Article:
Earlier this year the IMIA Board asked President-Elect Sabine Koch to oversee and update the current IMIA Recommendations on Education. Co-authors of the existing document as well as younger educators have been invited to participate including the Education WG Chair. This effort was presented at the Education WG meeting and Aurore offered to email the members present (40+) a copy of the IMIA paper and her work. It was agreed that the Chair would undertake a literature review of the use of the IMIA Education Recommendations in Africa and once completed the results sent to members. A request has been made to the recipients to comment on the appropriateness of the recommendations for Africa so that the Chair can forward a response to the IMIA review team. Apparently, the IMIA Recommendations on Education have an important role to play in Africa, which is only now catching up with the formalisation of Health Informatics education. The HELINA Education WG has an opportunity to influence the review.
Youtube repository HI Videos https://www.youtube.com/channel/UCXagzt4NPZv-j9FYYtbHc5vQ
HELINA Data Mining and Big Data Analytics Working Group
Within the preconference meetings and workshops, on Sunday 23rd April 2017, a tutorial was organized by the WG and lectured by the Chair, Dr. Georges Nguefack-Tsague on “Introduction to data mining and big data analytics methods and techniques”. The tutorial was followed by questions, answers, and discussions. There were 50 participants from Benin, Burundi, Cameroon, DRC, Ghana, Guinea, Kenya, Rwanda, and Tanzania. Participants were very enthusiastic about data mining and appreciated the course content. Following the tutorial, Dr. Georges Nguefack-Tsague also conducted a hands-on training session on “Putting data warehousing and data mining into practice”. This practical session focused on “Application of data mining methods on real world African health data sets”. The training followed the main recommendation of participants of the workshop on “Data Mining and Big Data Analytics” held in Accra, Ghana on March 7, 2015. Data for the practical training contained 20 million medical records from patients from West and Central Africa: Burundi, Rwanda, Tanzania, Democratic Republic of Congo (DRC), and Mali. These data were collected at the point of care with the open source integrated hospital information management system OpenClinic GA. The R package Rattle software was used during that session. The session included Problem Understanding, Data Understanding, Data Preparation, Modeling, Evaluation, and Deployment. The building models included Predictive Analytics, Cluster Analysis, Association Analysis, Decision Trees, Random Forests, Boosting, and Support Vector Machines.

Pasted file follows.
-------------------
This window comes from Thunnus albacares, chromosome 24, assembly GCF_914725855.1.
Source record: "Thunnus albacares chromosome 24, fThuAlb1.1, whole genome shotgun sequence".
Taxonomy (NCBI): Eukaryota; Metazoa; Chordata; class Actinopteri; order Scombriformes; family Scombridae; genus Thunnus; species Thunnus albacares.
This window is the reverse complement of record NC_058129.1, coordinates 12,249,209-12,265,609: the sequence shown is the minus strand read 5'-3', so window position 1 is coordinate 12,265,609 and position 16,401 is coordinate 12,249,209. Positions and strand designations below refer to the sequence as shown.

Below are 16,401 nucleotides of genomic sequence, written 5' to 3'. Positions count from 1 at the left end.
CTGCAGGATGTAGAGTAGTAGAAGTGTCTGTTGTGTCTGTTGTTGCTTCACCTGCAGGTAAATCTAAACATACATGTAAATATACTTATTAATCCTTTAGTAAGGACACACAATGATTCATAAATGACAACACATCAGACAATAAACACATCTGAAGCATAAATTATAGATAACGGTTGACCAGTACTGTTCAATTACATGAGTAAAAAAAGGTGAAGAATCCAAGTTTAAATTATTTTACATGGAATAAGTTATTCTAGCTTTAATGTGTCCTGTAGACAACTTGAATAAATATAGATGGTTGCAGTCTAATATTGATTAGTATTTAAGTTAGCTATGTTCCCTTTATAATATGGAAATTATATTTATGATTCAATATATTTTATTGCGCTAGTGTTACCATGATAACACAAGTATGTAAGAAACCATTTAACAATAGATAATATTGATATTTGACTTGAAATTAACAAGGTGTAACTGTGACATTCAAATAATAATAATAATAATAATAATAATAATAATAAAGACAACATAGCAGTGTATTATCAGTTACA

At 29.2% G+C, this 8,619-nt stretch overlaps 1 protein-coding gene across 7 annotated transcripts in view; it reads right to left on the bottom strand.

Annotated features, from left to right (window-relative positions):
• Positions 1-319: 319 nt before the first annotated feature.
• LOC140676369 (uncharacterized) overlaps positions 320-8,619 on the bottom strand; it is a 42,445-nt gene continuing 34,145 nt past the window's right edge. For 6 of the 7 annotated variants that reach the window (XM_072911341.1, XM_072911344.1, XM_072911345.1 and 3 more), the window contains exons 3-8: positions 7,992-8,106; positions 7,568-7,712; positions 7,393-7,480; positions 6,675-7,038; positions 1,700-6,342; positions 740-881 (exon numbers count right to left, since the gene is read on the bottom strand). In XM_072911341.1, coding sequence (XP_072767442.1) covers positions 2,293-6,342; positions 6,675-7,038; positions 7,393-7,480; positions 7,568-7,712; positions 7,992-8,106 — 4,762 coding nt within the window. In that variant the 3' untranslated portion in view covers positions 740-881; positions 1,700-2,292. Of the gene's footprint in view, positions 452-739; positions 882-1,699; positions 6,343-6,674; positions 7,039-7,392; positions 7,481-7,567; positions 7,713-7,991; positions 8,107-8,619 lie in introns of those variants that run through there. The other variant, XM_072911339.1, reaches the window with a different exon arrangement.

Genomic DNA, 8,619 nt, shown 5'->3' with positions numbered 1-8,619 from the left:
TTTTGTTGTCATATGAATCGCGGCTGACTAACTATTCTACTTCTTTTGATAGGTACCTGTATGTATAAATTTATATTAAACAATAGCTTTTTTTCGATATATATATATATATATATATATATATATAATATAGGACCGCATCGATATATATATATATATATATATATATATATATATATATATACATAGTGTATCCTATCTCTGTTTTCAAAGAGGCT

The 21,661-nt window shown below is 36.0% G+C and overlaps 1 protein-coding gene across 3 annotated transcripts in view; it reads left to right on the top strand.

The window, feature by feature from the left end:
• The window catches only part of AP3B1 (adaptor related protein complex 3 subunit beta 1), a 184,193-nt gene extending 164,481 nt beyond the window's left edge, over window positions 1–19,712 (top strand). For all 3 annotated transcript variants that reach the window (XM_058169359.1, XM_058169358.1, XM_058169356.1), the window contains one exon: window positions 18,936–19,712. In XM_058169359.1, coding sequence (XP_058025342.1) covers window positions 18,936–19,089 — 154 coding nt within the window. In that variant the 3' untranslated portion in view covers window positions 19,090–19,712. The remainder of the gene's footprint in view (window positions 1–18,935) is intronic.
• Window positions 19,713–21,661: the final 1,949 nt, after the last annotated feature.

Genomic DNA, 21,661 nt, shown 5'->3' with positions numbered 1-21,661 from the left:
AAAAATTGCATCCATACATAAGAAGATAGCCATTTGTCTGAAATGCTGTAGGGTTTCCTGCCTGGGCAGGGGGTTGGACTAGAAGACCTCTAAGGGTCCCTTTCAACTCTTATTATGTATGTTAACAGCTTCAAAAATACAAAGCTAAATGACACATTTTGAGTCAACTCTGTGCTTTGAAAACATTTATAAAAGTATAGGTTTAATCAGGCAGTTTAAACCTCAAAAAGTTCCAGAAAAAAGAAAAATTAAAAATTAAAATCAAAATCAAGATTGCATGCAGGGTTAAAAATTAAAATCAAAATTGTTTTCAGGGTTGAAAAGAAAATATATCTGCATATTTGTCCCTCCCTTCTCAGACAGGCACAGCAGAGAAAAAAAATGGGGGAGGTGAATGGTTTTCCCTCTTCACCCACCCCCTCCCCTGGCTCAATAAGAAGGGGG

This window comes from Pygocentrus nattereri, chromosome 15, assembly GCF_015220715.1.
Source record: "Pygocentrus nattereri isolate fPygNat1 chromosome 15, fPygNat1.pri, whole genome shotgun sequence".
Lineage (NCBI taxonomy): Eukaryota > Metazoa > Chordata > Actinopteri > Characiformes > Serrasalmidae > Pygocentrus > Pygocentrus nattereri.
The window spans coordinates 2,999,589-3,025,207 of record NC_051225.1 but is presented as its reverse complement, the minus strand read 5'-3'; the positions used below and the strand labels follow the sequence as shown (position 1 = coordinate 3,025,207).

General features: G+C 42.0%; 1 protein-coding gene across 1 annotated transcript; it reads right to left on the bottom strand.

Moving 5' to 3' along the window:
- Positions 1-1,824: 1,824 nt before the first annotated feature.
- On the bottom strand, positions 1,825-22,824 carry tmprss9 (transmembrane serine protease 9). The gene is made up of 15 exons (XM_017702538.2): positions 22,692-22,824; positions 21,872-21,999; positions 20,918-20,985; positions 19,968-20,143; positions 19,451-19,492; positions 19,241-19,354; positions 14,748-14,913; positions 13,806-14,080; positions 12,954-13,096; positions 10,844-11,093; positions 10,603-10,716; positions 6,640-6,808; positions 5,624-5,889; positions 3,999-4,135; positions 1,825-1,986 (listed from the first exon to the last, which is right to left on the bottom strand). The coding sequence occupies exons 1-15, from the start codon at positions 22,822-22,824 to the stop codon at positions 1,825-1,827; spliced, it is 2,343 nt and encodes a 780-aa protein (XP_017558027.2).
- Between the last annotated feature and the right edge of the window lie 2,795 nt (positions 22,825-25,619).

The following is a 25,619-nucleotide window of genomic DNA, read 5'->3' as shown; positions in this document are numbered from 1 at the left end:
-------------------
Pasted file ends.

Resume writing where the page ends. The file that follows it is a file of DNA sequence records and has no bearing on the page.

A meeting of the WG was organized on Tuesday, 25th April where 25 participants from five nations (Belgium, Burundi, DRC, Guinea, and Rwanda) enrolled as members of the WG.
HELINA Nursing Special Interest Group
The Nursing SIG has started to raise interest in Nursing Informatics within Africa and wishes to thank the support of the HELINA Board and in particular Dr. Ghislain Kouematchoua, its Chairman.
The group had a high presence at the HELINA 2017 conference “Integrated Health Information Management Resources for Global HealthCare Strategies” in Bujumbura, Burundi, April 2017. The NSIG Chair, Prof. Graham Wright presented the Keynote address “Mobile ICT-tools for nurses in rural clinics” at the opening of the conference.
Dr. Ghislain Kouematchoua introduced the members of the HELINA Nursing SIG panel to a full audience of more than 200. He reiterated the Board's commitment to include Nursing in all future HELINA conferences and gave a brief overview of the importance of training Nurses in Informatics within Africa. Dr. Evelyn Hovenga, a Nursing Informatics Professor from Australia, presented an overview of Nursing Informatics as a discipline and its place in Health. The video is available at https://www.youtube.com/watch?v=qyZp4SKaTwk